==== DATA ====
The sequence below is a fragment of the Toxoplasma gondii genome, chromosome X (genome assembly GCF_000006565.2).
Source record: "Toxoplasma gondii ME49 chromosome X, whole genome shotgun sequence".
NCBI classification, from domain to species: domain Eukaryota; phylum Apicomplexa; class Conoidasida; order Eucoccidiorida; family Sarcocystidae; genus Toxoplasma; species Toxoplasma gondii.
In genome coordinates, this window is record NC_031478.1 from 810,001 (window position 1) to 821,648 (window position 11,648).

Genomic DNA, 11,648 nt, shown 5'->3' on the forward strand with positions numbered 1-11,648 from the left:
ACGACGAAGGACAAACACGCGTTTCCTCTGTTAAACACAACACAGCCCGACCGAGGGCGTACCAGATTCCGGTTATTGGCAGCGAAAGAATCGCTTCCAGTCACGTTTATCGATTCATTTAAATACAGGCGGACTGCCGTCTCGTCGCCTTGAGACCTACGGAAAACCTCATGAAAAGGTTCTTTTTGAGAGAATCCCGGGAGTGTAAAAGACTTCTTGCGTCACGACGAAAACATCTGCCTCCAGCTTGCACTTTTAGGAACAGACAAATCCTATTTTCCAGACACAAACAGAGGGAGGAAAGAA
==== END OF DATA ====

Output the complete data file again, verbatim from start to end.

The sequence below is a fragment of the Toxoplasma gondii genome, chromosome X (genome assembly GCF_000006565.2).
Source record: "Toxoplasma gondii ME49 chromosome X, whole genome shotgun sequence".
NCBI classification, from domain to species: domain Eukaryota; phylum Apicomplexa; class Conoidasida; order Eucoccidiorida; family Sarcocystidae; genus Toxoplasma; species Toxoplasma gondii.
In genome coordinates, this window is record NC_031478.1 from 810,001 (window position 1) to 821,648 (window position 11,648).

Genomic DNA, 11,648 nt, shown 5'->3' on the forward strand with positions numbered 1-11,648 from the left:
ACGACGAAGGACAAACACGCGTTTCCTCTGTTAAACACAACACAGCCCGACCGAGGGCGTACCAGATTCCGGTTATTGGCAGCGAAAGAATCGCTTCCAGTCACGTTTATCGATTCATTTAAATACAGGCGGACTGCCGTCTCGTCGCCTTGAGACCTACGGAAAACCTCATGAAAAGGTTCTTTTTGAGAGAATCCCGGGAGTGTAAAAGACTTCTTGCGTCACGACGAAAACATCTGCCTCCAGCTTGCACTTTTAGGAACAGACAAATCCTATTTTCCAGACACAAACAGAGGGAGGAAAGAA